Customer Reviews for

Pride Of October

Average Rating 4.5
( 10 )
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  • Anonymous

    Posted July 3, 2003

    A different perspective on the history of the Yankees

    This is the first book I have read in many years. Once I picked it up I couldn't put it down especially when I got to the chapters I remembered from growing up as a Yankee fan starting in the late '60's. As I read all the memories of what I was doing and who I was came flooding back. It made me laugh and brought tears to my eyes all at the same time. No matter what era of Yankee fan you are from an enjoyable and must read.

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  • Anonymous

    Posted May 17, 2003

    Fabulous Yankee Book

    I read this book during the past week during a cross country flight. I have been a Yankees fan since 1959 and have consumed almost every word written on the team. Madden's publication is the very best of anything I have read on the team in the past 43 years. The writing took even familiar Yankees' lore to another level by digging beneath the surface to fully understand how being a Yankee impacted each and every one of the subjects even beyond their playing days. Regardless of the player's era, he delivered a consistently enjoyable book that flowed and entertained at the highest level. Thank you for your effort.

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  • Anonymous

    Posted April 17, 2003

    Yankee pinstripes instill tremendous pride

    It was Hall of Fame pitcher Waite Hoyt who once said, 'It's great to be young and a Yankee.' Hoyt uttered those words in 1927, yet it's a theme that has held true for more than three-quarters of a century. Donning those famed pinstripes is an honor similar to that of wearing the uniform of a Roman soldier during the time of the Caesars. And the pride is felt whether you're a star like Yogi Berra or a backup catcher like Charlie Silvera, who was a member of five world championship teams from 1949-53 yet got into fewer than 200 games during his seven full years with the Yankees. In fact, it is Silvera who perhaps captures the essence of what it means to be a Yankee in this wonderfully nostalgic book written by Bill Madden, a noted baseball columnist for the New York Daily News. 'Why would I want to be the first-string catcher for the St. Louis Browns when I could be a Yankee and be part of all those World Series? I was there. I had success. I was a spear carrier to the kings.' Indeed. Being a Yankee is something special. Even Bobby Murcer, who played for the Yankees during the club's worst period from 1969-74, admitted that his life was never again the same after the club traded him to the San Francisco Giants after the 1974 season. In compiling the book, Madden interviewed 17 former players and the wife of the late Yankee catcher Elston Howard. He devotes a full chapter to each subject and the result is an insightful probe into what makes it so extraordinary to wear a Yankee uniform. Baseball fans everywhere will enjoy the reminiscenes of stars such as Yogi Berra, Phil Rizzuto and Reggie Jackson as well as those of unfilled promise such as Ron Blomberg and Joe Pepitone. 'I've been with the Padres for 29 years now,' said San Diego baseball announcer Jerrry Coleman, 'but in my heart of heart I'll always be a Yankee.' The book is a winner -- like the Yankees.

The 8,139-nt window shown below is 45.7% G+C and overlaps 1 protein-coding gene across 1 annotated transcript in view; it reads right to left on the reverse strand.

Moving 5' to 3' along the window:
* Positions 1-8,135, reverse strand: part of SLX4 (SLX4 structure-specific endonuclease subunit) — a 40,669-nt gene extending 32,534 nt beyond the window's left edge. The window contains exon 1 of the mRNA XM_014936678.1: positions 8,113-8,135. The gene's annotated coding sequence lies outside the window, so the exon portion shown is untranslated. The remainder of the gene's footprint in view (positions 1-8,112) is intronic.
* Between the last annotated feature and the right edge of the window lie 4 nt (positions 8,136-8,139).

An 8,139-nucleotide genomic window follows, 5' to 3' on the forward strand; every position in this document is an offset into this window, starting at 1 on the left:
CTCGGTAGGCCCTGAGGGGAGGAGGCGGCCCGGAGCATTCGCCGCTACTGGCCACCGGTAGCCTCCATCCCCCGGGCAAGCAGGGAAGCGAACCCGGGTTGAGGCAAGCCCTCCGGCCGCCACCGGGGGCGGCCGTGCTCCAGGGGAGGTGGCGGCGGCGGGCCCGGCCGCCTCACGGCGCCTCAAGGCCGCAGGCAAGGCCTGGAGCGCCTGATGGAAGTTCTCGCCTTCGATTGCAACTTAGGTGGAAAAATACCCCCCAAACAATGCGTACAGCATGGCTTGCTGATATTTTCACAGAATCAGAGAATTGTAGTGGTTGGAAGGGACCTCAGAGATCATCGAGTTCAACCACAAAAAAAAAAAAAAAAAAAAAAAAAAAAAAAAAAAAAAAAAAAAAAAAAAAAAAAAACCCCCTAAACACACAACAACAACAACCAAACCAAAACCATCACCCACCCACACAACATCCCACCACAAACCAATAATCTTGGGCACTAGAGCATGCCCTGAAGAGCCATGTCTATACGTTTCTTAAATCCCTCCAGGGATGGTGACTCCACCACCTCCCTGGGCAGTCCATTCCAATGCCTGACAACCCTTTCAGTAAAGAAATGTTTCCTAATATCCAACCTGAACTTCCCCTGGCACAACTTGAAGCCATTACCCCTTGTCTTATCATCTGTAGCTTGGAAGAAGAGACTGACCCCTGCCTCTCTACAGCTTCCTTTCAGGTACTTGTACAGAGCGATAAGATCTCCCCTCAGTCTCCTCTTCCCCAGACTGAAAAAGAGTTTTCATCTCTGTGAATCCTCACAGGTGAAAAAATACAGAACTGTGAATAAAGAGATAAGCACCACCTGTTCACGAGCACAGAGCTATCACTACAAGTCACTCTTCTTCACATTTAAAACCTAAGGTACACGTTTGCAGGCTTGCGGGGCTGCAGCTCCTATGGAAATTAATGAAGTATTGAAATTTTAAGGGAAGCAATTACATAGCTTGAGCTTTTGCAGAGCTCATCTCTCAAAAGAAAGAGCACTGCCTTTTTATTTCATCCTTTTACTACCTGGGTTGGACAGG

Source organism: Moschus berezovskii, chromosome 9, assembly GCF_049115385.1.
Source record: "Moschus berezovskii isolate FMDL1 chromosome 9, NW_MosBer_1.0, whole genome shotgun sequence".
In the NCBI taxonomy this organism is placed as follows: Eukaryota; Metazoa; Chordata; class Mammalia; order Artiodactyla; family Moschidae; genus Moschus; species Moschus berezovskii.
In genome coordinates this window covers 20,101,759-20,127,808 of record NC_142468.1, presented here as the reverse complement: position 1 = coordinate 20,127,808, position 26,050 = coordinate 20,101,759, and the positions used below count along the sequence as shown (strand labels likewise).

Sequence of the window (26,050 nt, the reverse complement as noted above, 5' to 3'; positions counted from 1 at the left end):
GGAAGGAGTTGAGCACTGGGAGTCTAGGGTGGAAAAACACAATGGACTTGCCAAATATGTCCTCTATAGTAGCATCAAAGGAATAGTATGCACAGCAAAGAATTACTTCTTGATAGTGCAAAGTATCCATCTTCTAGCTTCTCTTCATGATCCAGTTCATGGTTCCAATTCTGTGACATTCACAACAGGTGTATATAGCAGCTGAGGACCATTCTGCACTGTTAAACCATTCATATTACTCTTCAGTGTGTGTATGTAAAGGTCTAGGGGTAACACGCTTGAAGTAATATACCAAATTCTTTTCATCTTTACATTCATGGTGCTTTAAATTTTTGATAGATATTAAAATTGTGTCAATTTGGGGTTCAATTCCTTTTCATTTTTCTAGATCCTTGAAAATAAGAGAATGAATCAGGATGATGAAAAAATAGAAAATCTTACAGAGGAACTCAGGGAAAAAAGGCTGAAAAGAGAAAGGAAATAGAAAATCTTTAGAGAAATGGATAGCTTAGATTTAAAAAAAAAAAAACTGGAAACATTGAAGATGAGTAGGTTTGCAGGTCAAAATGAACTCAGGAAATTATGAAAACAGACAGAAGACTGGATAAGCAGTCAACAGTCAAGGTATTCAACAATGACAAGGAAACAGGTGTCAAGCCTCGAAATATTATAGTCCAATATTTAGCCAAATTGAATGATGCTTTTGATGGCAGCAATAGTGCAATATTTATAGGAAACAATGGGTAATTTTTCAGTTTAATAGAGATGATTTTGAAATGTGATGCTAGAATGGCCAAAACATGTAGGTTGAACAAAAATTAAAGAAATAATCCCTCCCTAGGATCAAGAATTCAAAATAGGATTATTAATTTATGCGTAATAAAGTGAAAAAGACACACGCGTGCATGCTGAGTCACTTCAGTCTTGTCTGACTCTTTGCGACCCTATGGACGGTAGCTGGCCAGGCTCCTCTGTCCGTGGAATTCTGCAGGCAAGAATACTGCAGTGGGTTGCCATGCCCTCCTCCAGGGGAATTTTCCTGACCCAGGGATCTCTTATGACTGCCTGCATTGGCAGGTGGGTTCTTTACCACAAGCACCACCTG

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  • Anonymous

    Posted April 14, 2003

    Great Book for ALL Baseball Fans

    Bill Madden's Book 'Pride of October' is for ALL baseball fans. You don't have to be a Yankee fan to get the feel of what it was like to play in the Major Leagues during the various periods of time represented. While the book uses the Yankees as the center piece, the reader can get an appreciation of what it was like to play for a Major League Baseball team and what it was like to be a rookie. Great stories and insight about Yankee players you would normally never read about today such as Ron Blomberg and Joe Pepitone. Reading the backgrounds of the players is also extremely interesting when you consider today's 'commercialization' of players and their images. I highly recommend this book for baseball fans.

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  • Anonymous

    Posted April 18, 2003